Friday, February 06, 2009

Schinderhannes & the Origin of Claws

A Great-Appendage Arthropod with a Radial Mouth from the Lower Devonian Hunsrück Slate, Germany. 2009. G. Kühl , et al. Science 323: 771 – 773.

Schinderhannes/Elke Groening
A missing link in the evolution of the front claw of living scorpions and horseshoe crabs was identified with the discovery of a 390 million-year-old fossil, Schinderhannes bartelsi.
With a head like the giant Cambrian aquatic predator Anomalocaris and a body like a modern arthropod, the specimen (below) is the only known example of this unusual creature. The fossil's head section has large bulbous eyes, a circular mouth opening and a pair of segmented, opposable appendages with spines projecting inward along their length. The trunk section is made up of 12 segments, each with small appendages, and a long tail spine. Between the head and trunk, there is a pair of large triangular wing-like limbs — that likely propelled the creature like a swimming penguin. Unlike its ancestors from the Cambrian period, which reached three feet in length, Schinderhannes is only about 4 inches long.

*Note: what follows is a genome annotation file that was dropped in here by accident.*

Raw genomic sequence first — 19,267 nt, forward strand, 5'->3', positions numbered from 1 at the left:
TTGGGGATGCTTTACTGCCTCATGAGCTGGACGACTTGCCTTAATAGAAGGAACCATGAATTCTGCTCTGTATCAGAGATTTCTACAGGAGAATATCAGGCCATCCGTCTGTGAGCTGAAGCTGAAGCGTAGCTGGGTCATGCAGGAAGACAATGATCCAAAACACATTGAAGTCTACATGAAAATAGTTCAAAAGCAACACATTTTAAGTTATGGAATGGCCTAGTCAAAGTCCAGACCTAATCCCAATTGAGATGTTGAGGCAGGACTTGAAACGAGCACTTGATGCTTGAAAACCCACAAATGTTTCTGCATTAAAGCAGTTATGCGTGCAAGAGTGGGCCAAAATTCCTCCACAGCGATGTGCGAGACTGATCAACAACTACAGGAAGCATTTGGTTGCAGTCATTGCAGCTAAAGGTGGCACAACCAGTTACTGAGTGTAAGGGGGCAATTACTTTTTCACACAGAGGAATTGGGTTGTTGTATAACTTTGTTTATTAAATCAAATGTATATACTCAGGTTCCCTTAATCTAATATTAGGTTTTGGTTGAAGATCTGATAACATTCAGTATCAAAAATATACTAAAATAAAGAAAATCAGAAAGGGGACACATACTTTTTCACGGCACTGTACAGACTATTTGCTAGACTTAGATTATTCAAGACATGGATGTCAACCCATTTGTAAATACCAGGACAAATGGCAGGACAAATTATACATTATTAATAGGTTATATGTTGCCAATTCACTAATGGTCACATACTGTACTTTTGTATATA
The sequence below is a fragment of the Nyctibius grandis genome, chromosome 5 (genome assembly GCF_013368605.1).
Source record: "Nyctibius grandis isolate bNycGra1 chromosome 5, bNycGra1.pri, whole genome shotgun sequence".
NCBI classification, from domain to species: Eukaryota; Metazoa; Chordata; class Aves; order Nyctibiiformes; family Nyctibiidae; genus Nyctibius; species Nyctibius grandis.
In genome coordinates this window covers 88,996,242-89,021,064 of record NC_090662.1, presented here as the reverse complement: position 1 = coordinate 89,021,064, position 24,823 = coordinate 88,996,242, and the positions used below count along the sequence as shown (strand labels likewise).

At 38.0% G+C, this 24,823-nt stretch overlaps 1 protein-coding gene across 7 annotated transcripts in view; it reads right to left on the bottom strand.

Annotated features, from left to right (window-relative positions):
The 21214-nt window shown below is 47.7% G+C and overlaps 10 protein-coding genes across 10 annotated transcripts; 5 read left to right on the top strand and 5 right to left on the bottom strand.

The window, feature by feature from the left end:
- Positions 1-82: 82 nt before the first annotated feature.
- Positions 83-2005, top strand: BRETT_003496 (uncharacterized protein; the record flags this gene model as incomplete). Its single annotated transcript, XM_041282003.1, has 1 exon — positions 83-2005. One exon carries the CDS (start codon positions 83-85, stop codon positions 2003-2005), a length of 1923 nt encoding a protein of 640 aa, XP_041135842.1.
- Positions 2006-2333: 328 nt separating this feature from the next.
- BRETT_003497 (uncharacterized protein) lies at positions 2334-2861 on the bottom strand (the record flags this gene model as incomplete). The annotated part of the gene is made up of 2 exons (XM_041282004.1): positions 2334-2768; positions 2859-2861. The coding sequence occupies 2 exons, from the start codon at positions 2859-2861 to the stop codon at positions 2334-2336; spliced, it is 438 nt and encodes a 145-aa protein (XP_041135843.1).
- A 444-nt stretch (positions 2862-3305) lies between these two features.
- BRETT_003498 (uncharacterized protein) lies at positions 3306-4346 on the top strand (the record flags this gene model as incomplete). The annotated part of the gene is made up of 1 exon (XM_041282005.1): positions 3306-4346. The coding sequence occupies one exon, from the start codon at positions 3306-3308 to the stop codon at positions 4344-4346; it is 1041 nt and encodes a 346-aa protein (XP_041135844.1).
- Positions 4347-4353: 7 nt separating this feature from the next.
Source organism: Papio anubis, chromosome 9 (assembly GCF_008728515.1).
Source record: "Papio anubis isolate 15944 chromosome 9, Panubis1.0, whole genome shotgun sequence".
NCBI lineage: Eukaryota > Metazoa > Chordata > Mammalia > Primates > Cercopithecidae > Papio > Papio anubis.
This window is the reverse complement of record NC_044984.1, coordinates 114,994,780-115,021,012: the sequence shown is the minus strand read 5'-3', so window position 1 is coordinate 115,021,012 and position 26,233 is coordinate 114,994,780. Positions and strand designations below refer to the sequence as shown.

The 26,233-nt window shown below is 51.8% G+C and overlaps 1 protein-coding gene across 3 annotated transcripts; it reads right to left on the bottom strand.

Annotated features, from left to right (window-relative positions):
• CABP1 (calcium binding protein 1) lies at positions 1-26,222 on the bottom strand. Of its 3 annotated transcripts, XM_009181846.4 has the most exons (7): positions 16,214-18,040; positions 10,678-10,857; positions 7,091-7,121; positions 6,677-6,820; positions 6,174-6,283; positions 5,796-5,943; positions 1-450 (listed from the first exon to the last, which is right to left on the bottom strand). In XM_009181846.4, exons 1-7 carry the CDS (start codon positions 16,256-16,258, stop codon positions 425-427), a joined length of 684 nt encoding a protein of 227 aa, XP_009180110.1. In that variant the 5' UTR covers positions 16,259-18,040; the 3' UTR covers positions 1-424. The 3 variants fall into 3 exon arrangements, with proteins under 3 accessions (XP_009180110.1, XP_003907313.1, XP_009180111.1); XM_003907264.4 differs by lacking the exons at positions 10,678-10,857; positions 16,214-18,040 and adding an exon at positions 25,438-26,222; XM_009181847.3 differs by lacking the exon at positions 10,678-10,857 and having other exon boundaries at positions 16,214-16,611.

Steinmann Institute/University of Bonn
Scientists have puzzled over the origins of the paired grasping appendages found on the heads of scorpions and horseshoe crabs. The researchers suggest that Schinderhannes gives a hint. Their appendages may be an equivalent to those found in the ancient predatory ancestor, Anomalocaris — even though creatures with those head structures were thought to have become extinct by the middle of the Cambrian Period, 100 million years before Schinderhannes lived.